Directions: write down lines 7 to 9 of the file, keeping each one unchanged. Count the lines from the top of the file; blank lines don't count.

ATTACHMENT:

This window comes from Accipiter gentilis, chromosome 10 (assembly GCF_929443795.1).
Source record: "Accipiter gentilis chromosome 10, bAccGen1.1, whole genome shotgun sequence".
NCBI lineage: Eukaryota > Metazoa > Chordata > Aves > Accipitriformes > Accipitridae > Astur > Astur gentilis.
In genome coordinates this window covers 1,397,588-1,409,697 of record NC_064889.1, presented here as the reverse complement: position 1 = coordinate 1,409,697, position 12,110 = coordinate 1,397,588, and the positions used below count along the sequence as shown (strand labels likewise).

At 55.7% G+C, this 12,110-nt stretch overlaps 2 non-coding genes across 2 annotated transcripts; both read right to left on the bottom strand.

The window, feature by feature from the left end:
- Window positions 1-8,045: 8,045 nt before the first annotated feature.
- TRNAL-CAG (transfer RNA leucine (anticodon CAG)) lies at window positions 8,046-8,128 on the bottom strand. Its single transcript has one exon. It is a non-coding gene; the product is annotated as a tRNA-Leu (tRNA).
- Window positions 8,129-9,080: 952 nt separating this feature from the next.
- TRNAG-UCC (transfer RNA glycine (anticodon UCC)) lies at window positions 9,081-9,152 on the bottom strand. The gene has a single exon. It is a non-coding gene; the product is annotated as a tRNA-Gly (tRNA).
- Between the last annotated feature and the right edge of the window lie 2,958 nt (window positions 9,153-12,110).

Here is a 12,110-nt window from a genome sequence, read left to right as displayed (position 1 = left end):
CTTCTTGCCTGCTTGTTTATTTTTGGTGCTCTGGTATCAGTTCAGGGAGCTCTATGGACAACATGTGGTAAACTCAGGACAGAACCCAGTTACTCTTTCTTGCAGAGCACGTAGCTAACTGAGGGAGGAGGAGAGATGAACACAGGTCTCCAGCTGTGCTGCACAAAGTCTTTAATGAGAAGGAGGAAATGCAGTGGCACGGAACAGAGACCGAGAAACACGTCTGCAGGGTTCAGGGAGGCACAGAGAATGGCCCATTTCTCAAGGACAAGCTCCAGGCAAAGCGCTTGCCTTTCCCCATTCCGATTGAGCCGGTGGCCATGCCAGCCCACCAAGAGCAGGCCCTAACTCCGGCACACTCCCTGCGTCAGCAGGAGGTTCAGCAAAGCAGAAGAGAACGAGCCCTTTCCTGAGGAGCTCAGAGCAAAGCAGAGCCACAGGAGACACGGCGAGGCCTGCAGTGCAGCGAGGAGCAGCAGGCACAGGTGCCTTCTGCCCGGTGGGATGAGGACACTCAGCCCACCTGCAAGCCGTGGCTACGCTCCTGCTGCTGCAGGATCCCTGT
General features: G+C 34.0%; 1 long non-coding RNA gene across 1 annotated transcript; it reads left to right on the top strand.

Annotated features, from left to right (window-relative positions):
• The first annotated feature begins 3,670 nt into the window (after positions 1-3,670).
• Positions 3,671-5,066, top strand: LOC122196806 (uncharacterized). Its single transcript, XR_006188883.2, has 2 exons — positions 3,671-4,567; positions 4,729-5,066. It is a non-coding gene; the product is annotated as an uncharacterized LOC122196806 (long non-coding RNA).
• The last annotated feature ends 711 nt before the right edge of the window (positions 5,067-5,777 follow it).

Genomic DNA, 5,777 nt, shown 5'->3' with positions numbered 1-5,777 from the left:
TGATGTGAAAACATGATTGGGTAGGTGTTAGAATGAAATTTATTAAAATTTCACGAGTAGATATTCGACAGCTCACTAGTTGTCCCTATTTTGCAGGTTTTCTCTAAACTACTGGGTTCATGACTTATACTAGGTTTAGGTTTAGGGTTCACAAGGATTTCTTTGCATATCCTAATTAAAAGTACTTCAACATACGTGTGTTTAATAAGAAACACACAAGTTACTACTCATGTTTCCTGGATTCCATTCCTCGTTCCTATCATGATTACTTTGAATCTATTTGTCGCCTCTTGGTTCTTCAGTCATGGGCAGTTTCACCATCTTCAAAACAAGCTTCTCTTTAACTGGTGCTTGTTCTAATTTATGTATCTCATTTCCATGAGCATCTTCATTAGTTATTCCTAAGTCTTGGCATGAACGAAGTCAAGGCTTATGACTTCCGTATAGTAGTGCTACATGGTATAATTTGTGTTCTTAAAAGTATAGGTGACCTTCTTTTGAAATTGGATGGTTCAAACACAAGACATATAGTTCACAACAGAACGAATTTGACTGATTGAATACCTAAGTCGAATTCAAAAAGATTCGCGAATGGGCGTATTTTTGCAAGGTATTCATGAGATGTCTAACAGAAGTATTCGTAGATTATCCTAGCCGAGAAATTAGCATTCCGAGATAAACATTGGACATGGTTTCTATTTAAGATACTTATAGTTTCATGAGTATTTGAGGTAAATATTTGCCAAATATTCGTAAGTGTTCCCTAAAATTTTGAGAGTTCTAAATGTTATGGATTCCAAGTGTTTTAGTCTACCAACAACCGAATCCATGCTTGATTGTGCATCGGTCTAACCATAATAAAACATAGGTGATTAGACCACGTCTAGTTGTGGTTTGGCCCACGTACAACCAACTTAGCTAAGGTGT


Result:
- Window positions 1-8,045: 8,045 nt before the first annotated feature.
- TRNAL-CAG (transfer RNA leucine (anticodon CAG)) lies at window positions 8,046-8,128 on the bottom strand. Its single transcript has one exon. It is a non-coding gene; the product is annotated as a tRNA-Leu (tRNA).
- Window positions 8,129-9,080: 952 nt separating this feature from the next.